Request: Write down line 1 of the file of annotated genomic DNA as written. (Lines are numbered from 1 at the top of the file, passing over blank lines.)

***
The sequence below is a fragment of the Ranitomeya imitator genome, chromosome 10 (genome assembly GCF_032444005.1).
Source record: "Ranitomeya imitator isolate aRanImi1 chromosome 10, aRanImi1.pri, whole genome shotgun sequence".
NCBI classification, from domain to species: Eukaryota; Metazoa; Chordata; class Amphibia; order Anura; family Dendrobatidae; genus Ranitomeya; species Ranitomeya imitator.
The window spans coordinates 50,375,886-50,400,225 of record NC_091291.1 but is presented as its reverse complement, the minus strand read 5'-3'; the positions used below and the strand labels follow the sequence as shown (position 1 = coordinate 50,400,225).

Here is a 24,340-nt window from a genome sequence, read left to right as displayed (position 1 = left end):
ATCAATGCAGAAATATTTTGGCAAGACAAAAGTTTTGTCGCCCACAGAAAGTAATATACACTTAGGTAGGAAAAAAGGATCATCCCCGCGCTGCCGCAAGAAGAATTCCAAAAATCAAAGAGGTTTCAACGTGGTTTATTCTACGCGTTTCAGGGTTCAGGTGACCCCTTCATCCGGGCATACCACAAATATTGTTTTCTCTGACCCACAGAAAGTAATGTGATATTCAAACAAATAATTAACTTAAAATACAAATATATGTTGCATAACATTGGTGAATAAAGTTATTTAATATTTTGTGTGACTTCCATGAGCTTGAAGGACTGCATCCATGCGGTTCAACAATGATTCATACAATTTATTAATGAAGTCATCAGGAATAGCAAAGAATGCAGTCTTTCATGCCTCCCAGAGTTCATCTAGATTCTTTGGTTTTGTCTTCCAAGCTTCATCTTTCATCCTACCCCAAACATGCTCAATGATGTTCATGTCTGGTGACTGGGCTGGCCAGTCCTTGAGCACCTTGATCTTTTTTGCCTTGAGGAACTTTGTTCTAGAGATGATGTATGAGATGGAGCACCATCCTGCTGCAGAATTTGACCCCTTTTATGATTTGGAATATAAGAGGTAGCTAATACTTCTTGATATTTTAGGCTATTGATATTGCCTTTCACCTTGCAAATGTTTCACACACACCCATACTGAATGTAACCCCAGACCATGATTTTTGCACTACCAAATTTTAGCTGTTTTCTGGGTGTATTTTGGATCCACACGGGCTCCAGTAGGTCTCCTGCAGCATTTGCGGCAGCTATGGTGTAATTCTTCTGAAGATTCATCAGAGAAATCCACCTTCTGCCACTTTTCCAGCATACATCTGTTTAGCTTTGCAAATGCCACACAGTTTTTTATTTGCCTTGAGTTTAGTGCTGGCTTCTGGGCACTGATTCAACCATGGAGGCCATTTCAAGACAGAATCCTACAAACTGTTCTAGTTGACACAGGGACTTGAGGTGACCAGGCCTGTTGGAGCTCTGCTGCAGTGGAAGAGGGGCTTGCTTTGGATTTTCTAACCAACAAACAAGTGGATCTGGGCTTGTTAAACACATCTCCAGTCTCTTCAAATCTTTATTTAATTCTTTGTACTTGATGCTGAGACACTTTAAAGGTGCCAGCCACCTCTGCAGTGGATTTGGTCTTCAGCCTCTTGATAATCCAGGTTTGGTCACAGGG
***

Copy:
The sequence below is a fragment of the Ranitomeya imitator genome, chromosome 10 (genome assembly GCF_032444005.1).